Posts Tagged ‘Skimmer Family’

Painted Skimmer dragonflies (males)

December 4, 2016

Several Painted Skimmer dragonflies (Libellula semifasciata) were spotted at a vernal pool in Huntley Meadows Park. All of these individuals are males, as indicated by their terminal appendages.

Sometimes you need to stop and smell the “soft rush” (Juncus effusus), the common name for the shoreline/emergent plant with a light green round stem and brownish-green flowers shown in the following photo. Soft rush is common in wetland areas.

You may be wondering, “Do dragonflies have a sense of smell?” The surprising answer can be found in an interesting article from Science magazine: Dragonflies Lack ‘Smell Center,’ but Can Still Smell.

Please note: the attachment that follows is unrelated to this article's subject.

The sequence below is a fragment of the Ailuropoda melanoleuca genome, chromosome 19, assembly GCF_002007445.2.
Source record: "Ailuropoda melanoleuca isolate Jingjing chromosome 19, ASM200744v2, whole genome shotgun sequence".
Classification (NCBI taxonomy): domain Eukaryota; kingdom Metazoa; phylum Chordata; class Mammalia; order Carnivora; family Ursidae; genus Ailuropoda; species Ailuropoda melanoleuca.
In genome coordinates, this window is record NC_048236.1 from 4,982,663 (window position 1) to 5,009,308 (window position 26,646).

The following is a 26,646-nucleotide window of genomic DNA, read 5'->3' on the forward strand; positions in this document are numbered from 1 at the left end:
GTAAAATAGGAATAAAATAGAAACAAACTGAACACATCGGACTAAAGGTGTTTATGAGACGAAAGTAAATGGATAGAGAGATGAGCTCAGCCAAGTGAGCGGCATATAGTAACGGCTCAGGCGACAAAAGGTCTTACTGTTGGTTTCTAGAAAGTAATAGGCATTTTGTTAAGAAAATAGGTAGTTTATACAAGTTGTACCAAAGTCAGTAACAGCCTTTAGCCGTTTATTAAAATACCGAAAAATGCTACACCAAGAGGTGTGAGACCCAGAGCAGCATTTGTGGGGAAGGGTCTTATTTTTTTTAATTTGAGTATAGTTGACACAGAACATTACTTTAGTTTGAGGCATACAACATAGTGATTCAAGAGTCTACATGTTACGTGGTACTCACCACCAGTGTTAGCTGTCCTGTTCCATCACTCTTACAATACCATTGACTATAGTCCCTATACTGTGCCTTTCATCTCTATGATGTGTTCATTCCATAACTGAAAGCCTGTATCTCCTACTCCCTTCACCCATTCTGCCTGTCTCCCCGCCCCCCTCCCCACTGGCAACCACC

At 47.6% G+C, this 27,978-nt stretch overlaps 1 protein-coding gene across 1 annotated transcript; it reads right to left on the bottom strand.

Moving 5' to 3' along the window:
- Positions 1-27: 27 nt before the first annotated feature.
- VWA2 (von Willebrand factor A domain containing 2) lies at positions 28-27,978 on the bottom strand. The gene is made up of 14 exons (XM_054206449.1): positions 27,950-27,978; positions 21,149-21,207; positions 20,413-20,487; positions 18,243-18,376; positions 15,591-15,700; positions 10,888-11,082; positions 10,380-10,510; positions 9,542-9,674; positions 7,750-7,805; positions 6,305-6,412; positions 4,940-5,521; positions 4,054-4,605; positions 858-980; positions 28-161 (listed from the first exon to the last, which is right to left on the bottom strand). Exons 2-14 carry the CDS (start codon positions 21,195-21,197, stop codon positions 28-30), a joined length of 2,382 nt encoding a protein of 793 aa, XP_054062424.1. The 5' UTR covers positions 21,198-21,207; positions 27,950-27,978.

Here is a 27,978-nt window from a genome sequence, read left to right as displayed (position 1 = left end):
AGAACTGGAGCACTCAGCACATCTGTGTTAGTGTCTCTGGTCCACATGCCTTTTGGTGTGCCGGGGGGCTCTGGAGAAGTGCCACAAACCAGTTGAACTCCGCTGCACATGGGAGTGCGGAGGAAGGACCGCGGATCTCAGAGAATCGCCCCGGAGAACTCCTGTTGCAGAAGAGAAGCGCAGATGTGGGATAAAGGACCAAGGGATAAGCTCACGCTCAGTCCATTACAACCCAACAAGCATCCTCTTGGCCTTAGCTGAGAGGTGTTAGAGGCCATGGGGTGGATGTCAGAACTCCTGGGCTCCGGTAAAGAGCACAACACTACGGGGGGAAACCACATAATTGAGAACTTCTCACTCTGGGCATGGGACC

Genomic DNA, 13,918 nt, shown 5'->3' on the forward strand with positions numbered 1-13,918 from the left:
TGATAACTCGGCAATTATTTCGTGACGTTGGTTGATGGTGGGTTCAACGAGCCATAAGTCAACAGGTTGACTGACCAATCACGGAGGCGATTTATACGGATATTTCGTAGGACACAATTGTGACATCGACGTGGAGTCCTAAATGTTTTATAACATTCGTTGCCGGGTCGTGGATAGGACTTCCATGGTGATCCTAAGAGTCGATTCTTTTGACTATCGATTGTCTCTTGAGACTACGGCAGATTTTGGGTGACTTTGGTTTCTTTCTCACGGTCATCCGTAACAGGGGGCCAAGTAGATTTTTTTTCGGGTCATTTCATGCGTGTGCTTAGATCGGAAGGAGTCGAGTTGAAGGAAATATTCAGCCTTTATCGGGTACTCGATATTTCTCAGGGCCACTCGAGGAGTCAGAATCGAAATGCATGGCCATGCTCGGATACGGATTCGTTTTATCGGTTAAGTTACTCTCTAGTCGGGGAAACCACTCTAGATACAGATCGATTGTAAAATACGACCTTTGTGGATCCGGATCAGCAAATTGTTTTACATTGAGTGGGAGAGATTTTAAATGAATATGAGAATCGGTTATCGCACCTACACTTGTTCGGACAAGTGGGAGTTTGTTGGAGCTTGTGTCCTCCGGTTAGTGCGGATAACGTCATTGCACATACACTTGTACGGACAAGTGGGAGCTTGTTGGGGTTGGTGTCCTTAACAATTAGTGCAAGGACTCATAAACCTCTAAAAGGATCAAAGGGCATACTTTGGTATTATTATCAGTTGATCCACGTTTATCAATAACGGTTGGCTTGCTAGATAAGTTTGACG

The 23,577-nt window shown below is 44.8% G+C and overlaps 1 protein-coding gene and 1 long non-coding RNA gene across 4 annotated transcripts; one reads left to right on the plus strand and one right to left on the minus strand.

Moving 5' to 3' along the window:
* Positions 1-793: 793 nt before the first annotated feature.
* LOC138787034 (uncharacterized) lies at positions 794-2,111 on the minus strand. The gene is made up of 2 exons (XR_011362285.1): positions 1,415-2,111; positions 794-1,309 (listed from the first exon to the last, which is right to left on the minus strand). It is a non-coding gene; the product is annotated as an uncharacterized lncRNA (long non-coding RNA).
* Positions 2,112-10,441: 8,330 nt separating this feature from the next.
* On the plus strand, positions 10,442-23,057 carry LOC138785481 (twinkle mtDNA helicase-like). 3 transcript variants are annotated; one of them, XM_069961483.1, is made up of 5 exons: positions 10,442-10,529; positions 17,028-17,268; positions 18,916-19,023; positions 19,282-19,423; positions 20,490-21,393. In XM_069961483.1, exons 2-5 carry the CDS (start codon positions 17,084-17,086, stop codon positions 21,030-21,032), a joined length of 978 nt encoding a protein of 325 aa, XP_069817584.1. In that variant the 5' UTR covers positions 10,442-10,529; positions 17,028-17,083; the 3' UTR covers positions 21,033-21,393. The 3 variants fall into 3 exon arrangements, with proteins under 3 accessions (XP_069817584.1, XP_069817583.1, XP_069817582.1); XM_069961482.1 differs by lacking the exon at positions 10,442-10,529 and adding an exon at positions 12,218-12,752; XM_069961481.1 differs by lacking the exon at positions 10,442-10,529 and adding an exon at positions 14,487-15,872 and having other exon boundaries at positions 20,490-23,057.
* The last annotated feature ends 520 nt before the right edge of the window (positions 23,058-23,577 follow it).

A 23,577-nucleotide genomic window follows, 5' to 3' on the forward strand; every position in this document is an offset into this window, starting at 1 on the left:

The second and third photos in this gallery show the same male. Regular readers of my photoblog know I love a good head-tilt, shown below.

The following male must be a member of the Democratic Party, based upon his viewpoint to the left. Hah! I couldn’t resist a little good-natured jab at my friends from the opposition party who are still suffering over the outcome of the recent USA presidential election.

The last one’s for you, Michael Powell. Turns out it’s a rare photo (well, rare for me) shot in Aperture priority mode — looking along the barrel of the body, thought I’d need more depth of field.

Copyright © 2016 Walter Sanford. All rights reserved.

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Post update

November 15, 2016